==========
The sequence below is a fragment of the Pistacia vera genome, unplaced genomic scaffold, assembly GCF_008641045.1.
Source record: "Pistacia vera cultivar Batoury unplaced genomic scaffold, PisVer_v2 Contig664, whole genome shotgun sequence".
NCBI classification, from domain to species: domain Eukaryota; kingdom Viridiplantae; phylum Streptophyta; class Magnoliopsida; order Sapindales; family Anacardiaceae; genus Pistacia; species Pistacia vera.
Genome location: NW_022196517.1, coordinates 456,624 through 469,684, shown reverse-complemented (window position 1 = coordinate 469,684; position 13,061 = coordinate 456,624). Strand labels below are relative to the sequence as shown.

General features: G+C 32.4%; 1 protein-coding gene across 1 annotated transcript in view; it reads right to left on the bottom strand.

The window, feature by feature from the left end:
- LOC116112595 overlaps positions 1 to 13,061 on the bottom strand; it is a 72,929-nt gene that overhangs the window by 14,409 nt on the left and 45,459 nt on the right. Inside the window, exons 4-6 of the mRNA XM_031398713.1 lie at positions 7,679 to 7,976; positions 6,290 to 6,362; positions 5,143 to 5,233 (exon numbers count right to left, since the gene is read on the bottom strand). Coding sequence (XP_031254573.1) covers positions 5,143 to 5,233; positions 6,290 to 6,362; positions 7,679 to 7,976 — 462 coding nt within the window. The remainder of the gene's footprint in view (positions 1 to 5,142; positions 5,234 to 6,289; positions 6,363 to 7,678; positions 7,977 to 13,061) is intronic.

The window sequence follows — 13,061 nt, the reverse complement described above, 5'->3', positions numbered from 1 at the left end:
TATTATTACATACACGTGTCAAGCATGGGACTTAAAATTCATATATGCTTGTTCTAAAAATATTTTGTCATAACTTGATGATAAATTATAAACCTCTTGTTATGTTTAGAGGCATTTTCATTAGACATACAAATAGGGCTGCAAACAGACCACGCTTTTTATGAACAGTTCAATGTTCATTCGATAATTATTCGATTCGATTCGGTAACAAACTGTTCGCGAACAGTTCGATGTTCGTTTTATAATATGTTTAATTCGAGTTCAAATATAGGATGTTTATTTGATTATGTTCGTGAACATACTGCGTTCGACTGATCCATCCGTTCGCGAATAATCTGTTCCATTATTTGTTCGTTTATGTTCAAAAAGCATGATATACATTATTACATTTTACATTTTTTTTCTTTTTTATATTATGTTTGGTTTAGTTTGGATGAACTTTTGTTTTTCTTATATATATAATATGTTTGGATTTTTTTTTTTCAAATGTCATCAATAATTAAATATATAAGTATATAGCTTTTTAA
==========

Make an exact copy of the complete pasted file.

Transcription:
The sequence below is a fragment of the Pistacia vera genome, unplaced genomic scaffold, assembly GCF_008641045.1.
Source record: "Pistacia vera cultivar Batoury unplaced genomic scaffold, PisVer_v2 Contig664, whole genome shotgun sequence".
NCBI classification, from domain to species: domain Eukaryota; kingdom Viridiplantae; phylum Streptophyta; class Magnoliopsida; order Sapindales; family Anacardiaceae; genus Pistacia; species Pistacia vera.
Genome location: NW_022196517.1, coordinates 456,624 through 469,684, shown reverse-complemented (window position 1 = coordinate 469,684; position 13,061 = coordinate 456,624). Strand labels below are relative to the sequence as shown.

General features: G+C 32.4%; 1 protein-coding gene across 1 annotated transcript in view; it reads right to left on the bottom strand.

The window, feature by feature from the left end:
- LOC116112595 overlaps positions 1 to 13,061 on the bottom strand; it is a 72,929-nt gene that overhangs the window by 14,409 nt on the left and 45,459 nt on the right. Inside the window, exons 4-6 of the mRNA XM_031398713.1 lie at positions 7,679 to 7,976; positions 6,290 to 6,362; positions 5,143 to 5,233 (exon numbers count right to left, since the gene is read on the bottom strand). Coding sequence (XP_031254573.1) covers positions 5,143 to 5,233; positions 6,290 to 6,362; positions 7,679 to 7,976 — 462 coding nt within the window. The remainder of the gene's footprint in view (positions 1 to 5,142; positions 5,234 to 6,289; positions 6,363 to 7,678; positions 7,977 to 13,061) is intronic.

The window sequence follows — 13,061 nt, the reverse complement described above, 5'->3', positions numbered from 1 at the left end:
TATTATTACATACACGTGTCAAGCATGGGACTTAAAATTCATATATGCTTGTTCTAAAAATATTTTGTCATAACTTGATGATAAATTATAAACCTCTTGTTATGTTTAGAGGCATTTTCATTAGACATACAAATAGGGCTGCAAACAGACCACGCTTTTTATGAACAGTTCAATGTTCATTCGATAATTATTCGATTCGATTCGGTAACAAACTGTTCGCGAACAGTTCGATGTTCGTTTTATAATATGTTTAATTCGAGTTCAAATATAGGATGTTTATTTGATTATGTTCGTGAACATACTGCGTTCGACTGATCCATCCGTTCGCGAATAATCTGTTCCATTATTTGTTCGTTTATGTTCAAAAAGCATGATATACATTATTACATTTTACATTTTTTTTCTTTTTTATATTATGTTTGGTTTAGTTTGGATGAACTTTTGTTTTTCTTATATATATAATATGTTTGGATTTTTTTTTTTCAAATGTCATCAATAATTAAATATATAAGTATATAGCTTTTTAA